Drug target identification in the obligate intracellular bacterium, Wolbachia: a chemical proteomic route to discovering novel antibacterial targets

Lymphatic filariasis and onchocerciasis are parasitic diseases that can inflict severe disability. Targeting an essential bacterial symbiont, Wolbachia, with antibiotics, leads to death of the adult worms; an important advance over currently used treatments. The Anti-Wolbachia (A·WOL) consortium has discovered thousands of potential new drugs that kill Wolbachia, but the specific targets within the bacteria are unknown. This project will utilise chemical biology techniques to identify the proteins targeted by selected anti-Wolbachia drugs with the aim of developing workflows and technologies to identify novel antibacterial targets and tools to monitor resistance.

Where does this project lie in the translational pathway? 

 

T1 – Basic Research in Medecine

 

The methodological aspects of the PhD project

Parasitology including whole organism physiology (in vivo model of Brugia malayi infection)

Pharmacology

Proteomics

Bioinformatics

Biostatistics

 

Expected outputs (publications, funding, and impact) of the PhD project

The identification of the Wolbachia protein targets of the next generation anti-Wolbachia preclinical candidates: TylAMac and AWZ1066, will be the major outcome of this project, providing proof-of-concept that target deconvolution is achievable in Wolbachia. Another outcome will be the establishment of an optimised workflow enabling future studies to be conducted with other drugs/screening hits and be potentially translatable to similar research with other bacteria.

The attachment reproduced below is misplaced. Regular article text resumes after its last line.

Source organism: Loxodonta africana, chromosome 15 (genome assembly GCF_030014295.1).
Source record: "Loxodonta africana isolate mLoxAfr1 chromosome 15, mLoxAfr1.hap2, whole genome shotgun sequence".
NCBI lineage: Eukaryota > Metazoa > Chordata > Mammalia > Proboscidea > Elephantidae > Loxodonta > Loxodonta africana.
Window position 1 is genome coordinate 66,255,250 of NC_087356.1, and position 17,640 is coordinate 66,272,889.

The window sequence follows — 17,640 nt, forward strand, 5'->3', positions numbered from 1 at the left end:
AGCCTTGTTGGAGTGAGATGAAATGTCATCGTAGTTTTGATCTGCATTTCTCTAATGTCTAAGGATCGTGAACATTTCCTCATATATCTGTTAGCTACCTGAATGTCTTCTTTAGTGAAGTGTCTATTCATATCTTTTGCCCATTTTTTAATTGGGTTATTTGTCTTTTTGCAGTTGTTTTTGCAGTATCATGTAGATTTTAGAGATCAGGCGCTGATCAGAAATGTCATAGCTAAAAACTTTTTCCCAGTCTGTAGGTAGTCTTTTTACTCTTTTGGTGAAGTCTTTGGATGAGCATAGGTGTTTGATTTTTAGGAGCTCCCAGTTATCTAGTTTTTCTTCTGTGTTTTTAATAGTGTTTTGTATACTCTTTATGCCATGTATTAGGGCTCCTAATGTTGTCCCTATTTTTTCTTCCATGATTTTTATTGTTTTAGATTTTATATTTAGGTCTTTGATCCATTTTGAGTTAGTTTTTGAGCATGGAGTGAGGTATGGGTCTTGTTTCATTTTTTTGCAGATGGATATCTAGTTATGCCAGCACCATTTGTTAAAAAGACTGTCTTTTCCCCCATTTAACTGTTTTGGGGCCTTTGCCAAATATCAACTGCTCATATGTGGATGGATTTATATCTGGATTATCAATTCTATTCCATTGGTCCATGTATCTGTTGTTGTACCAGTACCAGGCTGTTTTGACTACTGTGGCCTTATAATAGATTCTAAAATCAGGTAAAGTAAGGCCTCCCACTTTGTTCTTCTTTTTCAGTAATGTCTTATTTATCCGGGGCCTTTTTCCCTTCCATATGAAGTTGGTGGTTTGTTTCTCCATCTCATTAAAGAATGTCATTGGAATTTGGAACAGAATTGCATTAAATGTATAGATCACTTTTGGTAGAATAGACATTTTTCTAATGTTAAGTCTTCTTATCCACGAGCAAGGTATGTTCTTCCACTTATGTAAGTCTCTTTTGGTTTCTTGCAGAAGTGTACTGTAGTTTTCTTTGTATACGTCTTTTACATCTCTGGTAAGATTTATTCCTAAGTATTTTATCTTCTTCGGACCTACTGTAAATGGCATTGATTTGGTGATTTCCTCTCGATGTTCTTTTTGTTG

Overall, the project will nurture a talented PhD student within a multi-disciplinary team of collaborative expertise in biology, medicinal chemistry and chemical biology to strengthen the translational science of our discovery outputs and build a solid framework for attracting income from funders.

 

External industry links or training opportunities 

The student will benefit from multiple long-standing A-WOL collaborations with industrial partners. AbbVie Pharmaceuticals, with whom we share a patent as co-inventors of oral bioavailable tylosin analogues (TylAMacsTM) will be a key partner in advising the project workflow.

Additionally the student will benefit from acessing an interdisciplinary team including in silico cheminformaticians and medicinal chemists at the University of Liverpool.

Required skills/experience/aptitudes

The project would require a high calibre biological sciences or pharmacology graduate scientist. Whilst previous laboratory experience of proteomics or other bioinformatic analytical approaches would be desirable, the student will be given full training in the various aspects of the project workflow via our interdisciplinary networks, including pharmaceutical industry in kind support.

Key publications that relate to this proposed project

1.

M. J. Taylor et al. Parasitol. 2014, 141, 119.

 

2.

K. L. Johnston et al. J. Biomol. Screen. 2014,19, 335.

 

3.

I. Chopra and M. Roberts. Microbiol. Mol. Biol. Rev. 2001, 65, 232.

 

4.

M. L. Nelson et al. J. Org. Chem. 2003, 68, 5838.

The deadline for applications is Friday 20th July 2018 23.45 BST.

More information on this programme can be found here

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